Sometimes Big Things Start Small

Brett Eastman's story about the development of small groups at Saddleback church.

After five years of championing small groups at Willow Creek Community Church, Brett Eastman shuttled his family westward to Orange County, California. He was hired at Saddleback Church and figured he would pick up where he left off at Willow.

But Saddleback was not Willow. In this interview, Brett Eastman, founder and CEO of Lifetogether, talks about the difference between the churches and what he learned during his tenure at Saddleback, when the church connected more than 20,000 people into small groups. He also provides pastors with key principles for launching a healthy small group ministry—within the scope of their current budget!

You've been inside both churches. What's the difference between Saddleback and Willow Creek?

I get asked this all the time. And I summarize it in one word: Resources.

Bill Hybels and Rick Warren share a common passion for connecting every member in their congregation into community. However, Willow Creek is five years older than Saddleback and is located where land and housing costs are vastly different.

At Willow, we hired more than fifty small group staff members. The staff resources allowed us to put more than 10,000 people in small groups before I moved to California. Today the ministry is healthy, one of the most developed in the country. It's no surprise that they raised almost 80 million dollars for the 7,000-seat auditorium that they just built. Willow has resources, period.

It seems intuitive that so does Saddleback, right?

When I conveyed my vision to Rick Warren about small groups, he simply said that there was no way the church could hire a boatload of staff to launch the small group ministry. I was given a few administrative staff members and only one pastoral position. There were no deep pockets.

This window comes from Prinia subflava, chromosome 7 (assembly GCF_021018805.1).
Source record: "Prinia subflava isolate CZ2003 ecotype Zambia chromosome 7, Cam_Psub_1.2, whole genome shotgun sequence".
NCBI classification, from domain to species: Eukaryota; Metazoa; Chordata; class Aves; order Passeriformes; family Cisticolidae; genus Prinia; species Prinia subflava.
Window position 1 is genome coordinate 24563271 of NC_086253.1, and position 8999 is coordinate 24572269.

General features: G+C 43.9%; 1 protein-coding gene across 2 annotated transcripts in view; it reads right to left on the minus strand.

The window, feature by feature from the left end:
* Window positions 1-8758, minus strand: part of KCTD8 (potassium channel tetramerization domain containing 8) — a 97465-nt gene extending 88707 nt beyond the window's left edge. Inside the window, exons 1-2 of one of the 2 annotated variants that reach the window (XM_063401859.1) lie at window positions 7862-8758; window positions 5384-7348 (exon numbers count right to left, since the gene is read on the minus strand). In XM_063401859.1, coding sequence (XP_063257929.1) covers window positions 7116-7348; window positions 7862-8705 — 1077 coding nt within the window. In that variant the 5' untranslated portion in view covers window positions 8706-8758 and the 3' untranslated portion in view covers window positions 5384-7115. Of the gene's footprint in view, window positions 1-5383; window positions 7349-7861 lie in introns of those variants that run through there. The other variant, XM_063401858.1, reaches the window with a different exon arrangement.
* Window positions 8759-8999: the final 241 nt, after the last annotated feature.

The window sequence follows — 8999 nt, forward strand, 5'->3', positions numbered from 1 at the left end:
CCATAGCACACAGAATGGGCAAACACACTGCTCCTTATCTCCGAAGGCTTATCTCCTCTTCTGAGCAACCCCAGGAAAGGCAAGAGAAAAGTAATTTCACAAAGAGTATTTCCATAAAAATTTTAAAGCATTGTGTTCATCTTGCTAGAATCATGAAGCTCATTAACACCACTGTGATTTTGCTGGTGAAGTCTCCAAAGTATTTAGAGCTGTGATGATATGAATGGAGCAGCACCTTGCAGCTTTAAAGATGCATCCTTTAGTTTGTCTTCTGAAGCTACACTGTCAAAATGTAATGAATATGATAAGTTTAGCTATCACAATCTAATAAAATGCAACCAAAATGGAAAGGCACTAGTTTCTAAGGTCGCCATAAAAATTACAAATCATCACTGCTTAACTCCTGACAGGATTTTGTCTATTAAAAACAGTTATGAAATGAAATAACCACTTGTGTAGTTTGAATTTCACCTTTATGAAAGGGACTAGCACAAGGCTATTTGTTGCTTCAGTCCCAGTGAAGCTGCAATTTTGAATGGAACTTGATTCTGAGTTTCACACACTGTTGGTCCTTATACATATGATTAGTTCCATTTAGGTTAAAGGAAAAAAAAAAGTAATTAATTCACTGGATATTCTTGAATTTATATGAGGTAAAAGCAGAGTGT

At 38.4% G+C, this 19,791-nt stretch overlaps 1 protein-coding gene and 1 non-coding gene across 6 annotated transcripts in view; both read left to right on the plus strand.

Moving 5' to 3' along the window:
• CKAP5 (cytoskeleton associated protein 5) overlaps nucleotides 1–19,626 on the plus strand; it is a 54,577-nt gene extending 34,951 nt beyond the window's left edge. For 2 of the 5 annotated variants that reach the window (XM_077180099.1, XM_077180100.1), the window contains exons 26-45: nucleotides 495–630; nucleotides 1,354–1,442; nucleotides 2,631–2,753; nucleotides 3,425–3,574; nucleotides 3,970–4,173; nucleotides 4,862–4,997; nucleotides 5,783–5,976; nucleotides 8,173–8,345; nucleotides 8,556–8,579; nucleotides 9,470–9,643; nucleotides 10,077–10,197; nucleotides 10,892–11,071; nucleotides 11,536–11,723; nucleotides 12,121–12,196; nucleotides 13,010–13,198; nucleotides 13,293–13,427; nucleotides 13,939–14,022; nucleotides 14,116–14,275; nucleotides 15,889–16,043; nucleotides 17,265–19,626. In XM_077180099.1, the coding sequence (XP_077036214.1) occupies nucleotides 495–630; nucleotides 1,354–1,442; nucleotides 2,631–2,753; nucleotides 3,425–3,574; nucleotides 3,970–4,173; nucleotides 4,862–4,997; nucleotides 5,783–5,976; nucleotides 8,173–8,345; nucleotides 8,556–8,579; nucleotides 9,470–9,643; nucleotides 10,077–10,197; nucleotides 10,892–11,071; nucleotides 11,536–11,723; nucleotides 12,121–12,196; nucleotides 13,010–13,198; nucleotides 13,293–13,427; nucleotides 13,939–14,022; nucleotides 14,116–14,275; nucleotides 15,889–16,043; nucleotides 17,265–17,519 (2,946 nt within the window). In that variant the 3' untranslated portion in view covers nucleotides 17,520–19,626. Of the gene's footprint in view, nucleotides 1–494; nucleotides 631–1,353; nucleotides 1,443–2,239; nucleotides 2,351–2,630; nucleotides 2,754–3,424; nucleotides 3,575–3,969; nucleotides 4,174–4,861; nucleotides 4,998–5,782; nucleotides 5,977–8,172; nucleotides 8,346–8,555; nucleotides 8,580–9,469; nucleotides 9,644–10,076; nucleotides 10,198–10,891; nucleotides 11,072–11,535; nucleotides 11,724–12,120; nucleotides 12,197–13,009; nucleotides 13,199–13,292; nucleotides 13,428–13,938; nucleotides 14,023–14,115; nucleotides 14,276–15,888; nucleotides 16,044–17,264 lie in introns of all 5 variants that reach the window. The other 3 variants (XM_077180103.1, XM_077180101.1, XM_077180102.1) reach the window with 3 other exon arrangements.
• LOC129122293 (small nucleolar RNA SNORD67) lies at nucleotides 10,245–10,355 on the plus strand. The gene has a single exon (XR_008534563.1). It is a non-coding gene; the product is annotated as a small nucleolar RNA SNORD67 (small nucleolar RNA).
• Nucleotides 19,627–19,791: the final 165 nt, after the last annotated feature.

I was scared, overwhelmed, and, to be honest, discouraged at first. I left Willow because of my family and the special needs of my daughters. I didn't know what God was up to.

Then Rick said something I'll never forget: "Brett, you can count on me to not only help you but give you access to the weekend services." I told him that I was a trainer and not a teacher, but he said, "No problem. We'll do it together."

Unlimited resources couldn't compare with the opportunity that lay ahead. Of course, I didn't see that until later.

So what was the impetus that connected more than 20,000 people into small groups at Saddleback?

Necessity became the mother of invention. We tried many things, but one key moment came right after I joined the Saddleback staff.

Rick told me he had reserved seats for more than 750 men on 8 different 747's headed for Washington, D.C., for the Promise Keepers Event.

I suggested we recruit leaders from some of the existing men's groups to launch a few new groups from the 750 going to the Promise Keepers event. More than 300 men said they wanted to join a group. I had only a half dozen men to lead them.

Isn't that the story of a small group pastor's life? Everybody wants community, but nobody wants to be a leader of it.

The Saturday morning for the first small group meeting came, and on the fly, I tried something for the first time that became known as the "small group connection" process. The men gathered into pairs, then fours, and then groups of eight, according to where they lived. This process simply allowed people to traverse down a spiral of questions. The group moved from icebreaker questions to deeper spiritual conversations. It allowed each group to identify and select the relative spiritual shepherd and co-shepherd in the circle and have them host a 6 week starter group.

My prayer was simply, "Lord, let these men connect with one another. And by the way, don't let me lose my job. I have five kids to support; my wife will kill me."